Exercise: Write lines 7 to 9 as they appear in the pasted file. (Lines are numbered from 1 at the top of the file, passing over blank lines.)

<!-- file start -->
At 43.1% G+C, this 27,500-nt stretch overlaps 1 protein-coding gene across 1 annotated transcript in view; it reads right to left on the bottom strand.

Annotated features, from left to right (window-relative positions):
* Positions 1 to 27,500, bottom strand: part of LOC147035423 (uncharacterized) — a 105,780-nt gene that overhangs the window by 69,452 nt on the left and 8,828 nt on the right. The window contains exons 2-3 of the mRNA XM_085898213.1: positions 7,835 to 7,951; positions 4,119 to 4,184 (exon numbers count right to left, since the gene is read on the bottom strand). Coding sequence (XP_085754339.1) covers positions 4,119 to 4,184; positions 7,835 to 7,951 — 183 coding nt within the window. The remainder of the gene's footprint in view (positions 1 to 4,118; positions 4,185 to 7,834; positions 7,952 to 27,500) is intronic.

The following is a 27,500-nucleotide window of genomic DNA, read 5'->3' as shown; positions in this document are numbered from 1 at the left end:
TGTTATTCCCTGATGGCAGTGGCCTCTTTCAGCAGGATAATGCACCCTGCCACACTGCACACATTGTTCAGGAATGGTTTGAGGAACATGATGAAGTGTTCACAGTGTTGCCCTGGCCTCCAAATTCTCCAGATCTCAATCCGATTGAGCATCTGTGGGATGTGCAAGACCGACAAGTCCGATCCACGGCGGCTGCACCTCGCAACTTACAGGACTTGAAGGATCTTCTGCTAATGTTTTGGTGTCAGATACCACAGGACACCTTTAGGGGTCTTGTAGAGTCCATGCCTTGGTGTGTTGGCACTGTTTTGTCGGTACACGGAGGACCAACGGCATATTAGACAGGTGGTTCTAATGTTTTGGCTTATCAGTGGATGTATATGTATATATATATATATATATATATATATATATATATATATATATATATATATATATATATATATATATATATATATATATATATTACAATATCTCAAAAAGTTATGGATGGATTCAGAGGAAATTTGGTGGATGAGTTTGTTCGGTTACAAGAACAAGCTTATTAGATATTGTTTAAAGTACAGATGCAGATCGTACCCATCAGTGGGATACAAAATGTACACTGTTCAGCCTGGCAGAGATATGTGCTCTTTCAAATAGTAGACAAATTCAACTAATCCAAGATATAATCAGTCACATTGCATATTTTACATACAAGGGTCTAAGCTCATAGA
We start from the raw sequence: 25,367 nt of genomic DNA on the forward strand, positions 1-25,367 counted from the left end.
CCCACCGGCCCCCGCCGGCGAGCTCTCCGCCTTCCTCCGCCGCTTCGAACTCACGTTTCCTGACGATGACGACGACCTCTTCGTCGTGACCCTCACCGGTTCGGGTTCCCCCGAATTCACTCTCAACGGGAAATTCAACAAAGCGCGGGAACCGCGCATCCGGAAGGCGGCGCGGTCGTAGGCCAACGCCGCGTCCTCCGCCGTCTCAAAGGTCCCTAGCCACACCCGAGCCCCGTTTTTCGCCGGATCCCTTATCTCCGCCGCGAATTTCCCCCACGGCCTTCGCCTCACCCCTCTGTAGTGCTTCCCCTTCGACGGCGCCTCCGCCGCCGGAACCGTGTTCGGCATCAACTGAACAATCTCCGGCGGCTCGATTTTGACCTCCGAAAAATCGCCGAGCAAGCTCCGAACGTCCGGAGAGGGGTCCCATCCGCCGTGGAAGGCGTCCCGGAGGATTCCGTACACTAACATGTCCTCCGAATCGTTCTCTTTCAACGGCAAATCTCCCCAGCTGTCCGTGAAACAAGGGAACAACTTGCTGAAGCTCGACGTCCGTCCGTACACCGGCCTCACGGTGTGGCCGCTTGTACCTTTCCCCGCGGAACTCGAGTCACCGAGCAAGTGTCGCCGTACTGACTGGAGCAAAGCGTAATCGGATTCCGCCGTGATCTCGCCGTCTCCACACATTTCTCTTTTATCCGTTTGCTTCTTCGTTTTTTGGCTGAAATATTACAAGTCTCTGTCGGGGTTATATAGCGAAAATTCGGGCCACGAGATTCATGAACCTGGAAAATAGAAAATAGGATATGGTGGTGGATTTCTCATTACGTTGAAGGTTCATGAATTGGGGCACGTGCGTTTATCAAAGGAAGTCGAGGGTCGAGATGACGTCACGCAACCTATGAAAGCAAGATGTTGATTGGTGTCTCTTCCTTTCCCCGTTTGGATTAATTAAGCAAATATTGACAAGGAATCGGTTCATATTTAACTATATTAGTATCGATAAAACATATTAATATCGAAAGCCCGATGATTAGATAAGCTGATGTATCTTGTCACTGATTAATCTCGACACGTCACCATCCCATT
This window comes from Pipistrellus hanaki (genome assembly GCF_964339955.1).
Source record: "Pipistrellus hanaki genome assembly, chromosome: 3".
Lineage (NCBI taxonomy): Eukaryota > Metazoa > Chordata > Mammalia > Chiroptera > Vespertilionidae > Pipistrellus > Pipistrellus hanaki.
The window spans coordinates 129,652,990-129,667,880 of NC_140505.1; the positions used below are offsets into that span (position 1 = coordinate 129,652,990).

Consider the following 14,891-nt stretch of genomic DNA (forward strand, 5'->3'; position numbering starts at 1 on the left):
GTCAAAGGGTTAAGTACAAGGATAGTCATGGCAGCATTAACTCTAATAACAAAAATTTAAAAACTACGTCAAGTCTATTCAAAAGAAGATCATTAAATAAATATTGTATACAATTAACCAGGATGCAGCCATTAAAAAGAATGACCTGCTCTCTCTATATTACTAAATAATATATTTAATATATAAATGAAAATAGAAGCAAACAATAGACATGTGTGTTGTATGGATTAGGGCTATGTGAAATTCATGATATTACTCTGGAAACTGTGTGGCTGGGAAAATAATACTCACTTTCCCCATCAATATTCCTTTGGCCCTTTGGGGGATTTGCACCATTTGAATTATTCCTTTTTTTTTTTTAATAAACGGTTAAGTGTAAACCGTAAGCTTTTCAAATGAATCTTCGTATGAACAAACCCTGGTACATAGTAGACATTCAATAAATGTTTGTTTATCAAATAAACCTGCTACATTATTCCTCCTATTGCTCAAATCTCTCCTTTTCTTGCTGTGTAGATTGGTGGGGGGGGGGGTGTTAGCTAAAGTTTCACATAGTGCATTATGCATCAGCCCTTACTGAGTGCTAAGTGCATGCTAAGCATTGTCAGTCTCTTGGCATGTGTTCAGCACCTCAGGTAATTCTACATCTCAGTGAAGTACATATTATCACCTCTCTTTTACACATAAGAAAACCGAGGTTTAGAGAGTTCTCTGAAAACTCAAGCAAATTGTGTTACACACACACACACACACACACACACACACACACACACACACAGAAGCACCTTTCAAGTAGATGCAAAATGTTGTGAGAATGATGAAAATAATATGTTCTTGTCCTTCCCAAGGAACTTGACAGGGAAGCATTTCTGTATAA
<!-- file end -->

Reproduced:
CCCACCGGCCCCCGCCGGCGAGCTCTCCGCCTTCCTCCGCCGCTTCGAACTCACGTTTCCTGACGATGACGACGACCTCTTCGTCGTGACCCTCACCGGTTCGGGTTCCCCCGAATTCACTCTCAACGGGAAATTCAACAAAGCGCGGGAACCGCGCATCCGGAAGGCGGCGCGGTCGTAGGCCAACGCCGCGTCCTCCGCCGTCTCAAAGGTCCCTAGCCACACCCGAGCCCCGTTTTTCGCCGGATCCCTTATCTCCGCCGCGAATTTCCCCCACGGCCTTCGCCTCACCCCTCTGTAGTGCTTCCCCTTCGACGGCGCCTCCGCCGCCGGAACCGTGTTCGGCATCAACTGAACAATCTCCGGCGGCTCGATTTTGACCTCCGAAAAATCGCCGAGCAAGCTCCGAACGTCCGGAGAGGGGTCCCATCCGCCGTGGAAGGCGTCCCGGAGGATTCCGTACACTAACATGTCCTCCGAATCGTTCTCTTTCAACGGCAAATCTCCCCAGCTGTCCGTGAAACAAGGGAACAACTTGCTGAAGCTCGACGTCCGTCCGTACACCGGCCTCACGGTGTGGCCGCTTGTACCTTTCCCCGCGGAACTCGAGTCACCGAGCAAGTGTCGCCGTACTGACTGGAGCAAAGCGTAATCGGATTCCGCCGTGATCTCGCCGTCTCCACACATTTCTCTTTTATCCGTTTGCTTCTTCGTTTTTTGGCTGAAATATTACAAGTCTCTGTCGGGGTTATATAGCGAAAATTCGGGCCACGAGATTCATGAACCTGGAAAATAGAAAATAGGATATGGTGGTGGATTTCTCATTACGTTGAAGGTTCATGAATTGGGGCACGTGCGTTTATCAAAGGAAGTCGAGGGTCGAGATGACGTCACGCAACCTATGAAAGCAAGATGTTGATTGGTGTCTCTTCCTTTCCCCGTTTGGATTAATTAAGCAAATATTGACAAGGAATCGGTTCATATTTAACTATATTAGTATCGATAAAACATATTAATATCGAAAGCCCGATGATTAGATAAGCTGATGTATCTTGTCACTGATTAATCTCGACACGTCACCATCCCATT
This window comes from Pipistrellus hanaki (genome assembly GCF_964339955.1).
Source record: "Pipistrellus hanaki genome assembly, chromosome: 3".